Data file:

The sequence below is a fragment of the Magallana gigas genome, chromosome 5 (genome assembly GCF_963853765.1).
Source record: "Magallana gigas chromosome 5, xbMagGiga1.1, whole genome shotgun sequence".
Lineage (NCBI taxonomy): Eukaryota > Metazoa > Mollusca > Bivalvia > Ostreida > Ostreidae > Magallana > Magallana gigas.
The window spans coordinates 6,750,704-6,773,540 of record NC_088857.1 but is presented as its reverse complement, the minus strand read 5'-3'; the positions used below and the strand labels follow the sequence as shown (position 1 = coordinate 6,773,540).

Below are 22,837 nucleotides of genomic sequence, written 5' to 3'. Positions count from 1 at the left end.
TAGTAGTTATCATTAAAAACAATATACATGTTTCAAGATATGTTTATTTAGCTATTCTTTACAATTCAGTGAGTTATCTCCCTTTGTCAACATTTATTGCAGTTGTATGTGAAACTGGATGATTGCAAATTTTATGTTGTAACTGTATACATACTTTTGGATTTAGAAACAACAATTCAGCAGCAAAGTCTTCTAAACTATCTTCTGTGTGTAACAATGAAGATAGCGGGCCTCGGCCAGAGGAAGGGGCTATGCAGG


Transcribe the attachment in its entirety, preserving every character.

The sequence below is a fragment of the Magallana gigas genome, chromosome 5 (genome assembly GCF_963853765.1).
Source record: "Magallana gigas chromosome 5, xbMagGiga1.1, whole genome shotgun sequence".
Lineage (NCBI taxonomy): Eukaryota > Metazoa > Mollusca > Bivalvia > Ostreida > Ostreidae > Magallana > Magallana gigas.
The window spans coordinates 6,750,704-6,773,540 of record NC_088857.1 but is presented as its reverse complement, the minus strand read 5'-3'; the positions used below and the strand labels follow the sequence as shown (position 1 = coordinate 6,773,540).

Below are 22,837 nucleotides of genomic sequence, written 5' to 3'. Positions count from 1 at the left end.
TAGTAGTTATCATTAAAAACAATATACATGTTTCAAGATATGTTTATTTAGCTATTCTTTACAATTCAGTGAGTTATCTCCCTTTGTCAACATTTATTGCAGTTGTATGTGAAACTGGATGATTGCAAATTTTATGTTGTAACTGTATACATACTTTTGGATTTAGAAACAACAATTCAGCAGCAAAGTCTTCTAAACTATCTTCTGTGTGTAACAATGAAGATAGCGGGCCTCGGCCAGAGGAAGGGGCTATGCAGG